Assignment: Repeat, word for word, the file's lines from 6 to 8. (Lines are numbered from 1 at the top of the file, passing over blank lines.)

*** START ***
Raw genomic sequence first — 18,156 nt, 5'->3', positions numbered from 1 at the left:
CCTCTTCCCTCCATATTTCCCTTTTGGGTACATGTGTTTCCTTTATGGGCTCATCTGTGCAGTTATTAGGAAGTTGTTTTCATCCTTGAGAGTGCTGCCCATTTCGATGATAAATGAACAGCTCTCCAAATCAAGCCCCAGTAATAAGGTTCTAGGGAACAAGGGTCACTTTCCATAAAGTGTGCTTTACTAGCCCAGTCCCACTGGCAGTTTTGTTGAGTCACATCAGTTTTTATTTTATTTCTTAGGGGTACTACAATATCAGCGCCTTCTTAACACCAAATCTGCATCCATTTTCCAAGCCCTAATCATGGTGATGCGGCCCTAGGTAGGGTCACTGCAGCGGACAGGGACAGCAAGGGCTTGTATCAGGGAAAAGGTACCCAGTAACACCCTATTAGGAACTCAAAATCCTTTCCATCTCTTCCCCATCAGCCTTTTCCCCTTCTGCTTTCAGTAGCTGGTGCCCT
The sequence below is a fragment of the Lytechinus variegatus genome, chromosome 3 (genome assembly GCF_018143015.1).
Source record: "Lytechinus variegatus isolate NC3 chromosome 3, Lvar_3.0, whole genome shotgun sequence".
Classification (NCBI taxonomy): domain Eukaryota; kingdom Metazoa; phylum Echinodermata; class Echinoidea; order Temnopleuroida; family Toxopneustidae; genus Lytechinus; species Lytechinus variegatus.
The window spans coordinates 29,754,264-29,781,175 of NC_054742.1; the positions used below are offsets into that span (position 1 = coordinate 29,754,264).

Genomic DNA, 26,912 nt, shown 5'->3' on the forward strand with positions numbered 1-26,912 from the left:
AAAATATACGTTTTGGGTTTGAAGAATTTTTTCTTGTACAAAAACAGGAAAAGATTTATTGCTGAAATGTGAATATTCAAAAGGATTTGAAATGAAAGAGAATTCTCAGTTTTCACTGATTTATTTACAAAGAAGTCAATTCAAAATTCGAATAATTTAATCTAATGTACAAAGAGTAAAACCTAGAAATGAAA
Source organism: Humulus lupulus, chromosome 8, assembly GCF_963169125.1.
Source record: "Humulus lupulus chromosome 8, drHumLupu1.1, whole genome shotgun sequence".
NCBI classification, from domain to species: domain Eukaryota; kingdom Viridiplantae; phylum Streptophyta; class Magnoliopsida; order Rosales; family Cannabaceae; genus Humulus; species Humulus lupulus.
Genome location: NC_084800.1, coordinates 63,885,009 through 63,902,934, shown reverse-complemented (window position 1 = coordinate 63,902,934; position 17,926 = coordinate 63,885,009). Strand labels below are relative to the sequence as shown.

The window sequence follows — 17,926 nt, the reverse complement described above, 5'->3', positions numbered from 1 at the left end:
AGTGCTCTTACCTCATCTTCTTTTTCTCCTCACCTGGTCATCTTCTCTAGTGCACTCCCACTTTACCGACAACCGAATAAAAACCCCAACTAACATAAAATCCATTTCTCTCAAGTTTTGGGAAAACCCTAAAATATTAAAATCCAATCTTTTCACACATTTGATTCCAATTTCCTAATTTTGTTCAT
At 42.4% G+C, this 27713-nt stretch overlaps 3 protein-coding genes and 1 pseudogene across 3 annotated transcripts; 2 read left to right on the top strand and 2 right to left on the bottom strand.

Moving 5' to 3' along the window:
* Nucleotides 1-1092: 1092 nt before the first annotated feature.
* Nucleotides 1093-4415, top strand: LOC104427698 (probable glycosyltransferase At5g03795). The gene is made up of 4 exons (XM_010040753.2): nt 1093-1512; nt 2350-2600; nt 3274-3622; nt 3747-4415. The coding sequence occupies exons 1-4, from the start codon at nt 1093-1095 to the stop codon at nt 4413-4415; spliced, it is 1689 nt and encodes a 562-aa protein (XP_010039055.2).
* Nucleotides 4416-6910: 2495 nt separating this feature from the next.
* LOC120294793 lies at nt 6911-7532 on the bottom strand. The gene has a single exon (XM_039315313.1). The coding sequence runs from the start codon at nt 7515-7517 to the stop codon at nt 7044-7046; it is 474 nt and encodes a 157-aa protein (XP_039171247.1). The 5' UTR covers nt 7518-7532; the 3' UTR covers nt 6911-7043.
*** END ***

The window spans coordinates 29,754,264-29,781,175 of NC_054742.1; the positions used below are offsets into that span (position 1 = coordinate 29,754,264).

Genomic DNA, 26,912 nt, shown 5'->3' on the forward strand with positions numbered 1-26,912 from the left:
AAAATATACGTTTTGGGTTTGAAGAATTTTTTCTTGTACAAAAACAGGAAAAGATTTATTGCTGAAATGTGAATATTCAAAAGGATTTGAAATGAAAGAGAATTCTCAGTTTTCACTGATTTATTTACAAAGAAGTCAATTCAAAATTCGAATAATTTAATCTAATGTACAAAGAGTAAAACCTAGAAATGAAA